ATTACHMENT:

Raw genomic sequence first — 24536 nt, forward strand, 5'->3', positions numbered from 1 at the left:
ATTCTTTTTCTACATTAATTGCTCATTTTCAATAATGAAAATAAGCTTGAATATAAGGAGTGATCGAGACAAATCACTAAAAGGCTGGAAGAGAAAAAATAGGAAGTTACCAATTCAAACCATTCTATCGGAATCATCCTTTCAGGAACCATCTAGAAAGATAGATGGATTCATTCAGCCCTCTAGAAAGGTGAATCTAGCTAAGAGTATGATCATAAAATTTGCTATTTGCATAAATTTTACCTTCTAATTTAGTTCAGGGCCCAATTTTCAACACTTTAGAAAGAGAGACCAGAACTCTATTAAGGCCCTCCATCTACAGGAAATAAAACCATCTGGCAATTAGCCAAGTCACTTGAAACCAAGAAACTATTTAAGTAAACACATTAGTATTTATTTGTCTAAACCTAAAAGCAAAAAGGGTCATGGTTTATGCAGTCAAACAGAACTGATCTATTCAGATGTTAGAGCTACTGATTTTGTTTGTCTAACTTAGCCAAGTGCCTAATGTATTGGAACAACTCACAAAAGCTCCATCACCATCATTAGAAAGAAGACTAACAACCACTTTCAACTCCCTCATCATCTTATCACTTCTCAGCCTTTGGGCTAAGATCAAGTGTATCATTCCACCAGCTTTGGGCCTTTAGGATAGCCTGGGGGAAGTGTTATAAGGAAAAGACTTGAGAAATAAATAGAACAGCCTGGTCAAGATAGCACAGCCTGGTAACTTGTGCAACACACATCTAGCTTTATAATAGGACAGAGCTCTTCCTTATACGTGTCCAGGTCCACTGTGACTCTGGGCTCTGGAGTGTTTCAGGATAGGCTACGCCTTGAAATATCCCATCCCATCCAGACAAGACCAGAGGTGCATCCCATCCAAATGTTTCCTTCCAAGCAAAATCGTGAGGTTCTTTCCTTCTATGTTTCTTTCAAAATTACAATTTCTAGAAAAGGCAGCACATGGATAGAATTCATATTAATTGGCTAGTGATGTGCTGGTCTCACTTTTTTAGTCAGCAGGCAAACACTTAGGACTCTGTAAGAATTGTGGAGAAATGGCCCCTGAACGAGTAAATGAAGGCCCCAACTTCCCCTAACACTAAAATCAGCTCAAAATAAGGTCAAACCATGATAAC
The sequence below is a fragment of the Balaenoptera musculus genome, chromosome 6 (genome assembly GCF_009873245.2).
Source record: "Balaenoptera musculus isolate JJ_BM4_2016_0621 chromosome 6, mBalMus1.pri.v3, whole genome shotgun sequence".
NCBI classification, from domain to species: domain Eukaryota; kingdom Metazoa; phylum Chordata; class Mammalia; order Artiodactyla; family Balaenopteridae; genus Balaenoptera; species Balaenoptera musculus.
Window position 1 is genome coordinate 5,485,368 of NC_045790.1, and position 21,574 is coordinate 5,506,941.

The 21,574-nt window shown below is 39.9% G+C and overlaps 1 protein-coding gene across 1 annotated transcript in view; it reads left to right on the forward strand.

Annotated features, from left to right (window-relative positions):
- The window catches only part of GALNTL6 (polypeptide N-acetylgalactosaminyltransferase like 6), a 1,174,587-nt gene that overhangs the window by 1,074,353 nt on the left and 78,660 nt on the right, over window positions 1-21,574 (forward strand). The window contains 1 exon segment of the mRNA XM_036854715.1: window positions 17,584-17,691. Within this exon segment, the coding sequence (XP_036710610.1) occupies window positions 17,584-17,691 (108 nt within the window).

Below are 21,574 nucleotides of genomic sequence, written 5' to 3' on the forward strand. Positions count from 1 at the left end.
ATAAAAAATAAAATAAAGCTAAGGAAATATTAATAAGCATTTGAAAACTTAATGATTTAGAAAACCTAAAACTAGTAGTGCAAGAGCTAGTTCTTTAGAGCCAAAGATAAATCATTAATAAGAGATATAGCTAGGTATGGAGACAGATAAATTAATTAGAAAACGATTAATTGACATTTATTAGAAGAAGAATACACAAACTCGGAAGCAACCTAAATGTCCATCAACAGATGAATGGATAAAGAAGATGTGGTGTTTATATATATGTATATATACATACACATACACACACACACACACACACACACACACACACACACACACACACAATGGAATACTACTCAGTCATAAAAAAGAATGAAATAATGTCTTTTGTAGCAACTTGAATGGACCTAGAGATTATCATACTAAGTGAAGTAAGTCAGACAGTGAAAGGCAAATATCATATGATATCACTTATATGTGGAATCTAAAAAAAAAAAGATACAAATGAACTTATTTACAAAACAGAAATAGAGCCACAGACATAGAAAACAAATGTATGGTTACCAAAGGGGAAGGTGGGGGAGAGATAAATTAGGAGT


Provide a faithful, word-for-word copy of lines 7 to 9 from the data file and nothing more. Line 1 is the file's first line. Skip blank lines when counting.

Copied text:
The 21,574-nt window shown below is 39.9% G+C and overlaps 1 protein-coding gene across 1 annotated transcript in view; it reads left to right on the forward strand.

Annotated features, from left to right (window-relative positions):
- The window catches only part of GALNTL6 (polypeptide N-acetylgalactosaminyltransferase like 6), a 1,174,587-nt gene that overhangs the window by 1,074,353 nt on the left and 78,660 nt on the right, over window positions 1-21,574 (forward strand). The window contains 1 exon segment of the mRNA XM_036854715.1: window positions 17,584-17,691. Within this exon segment, the coding sequence (XP_036710610.1) occupies window positions 17,584-17,691 (108 nt within the window).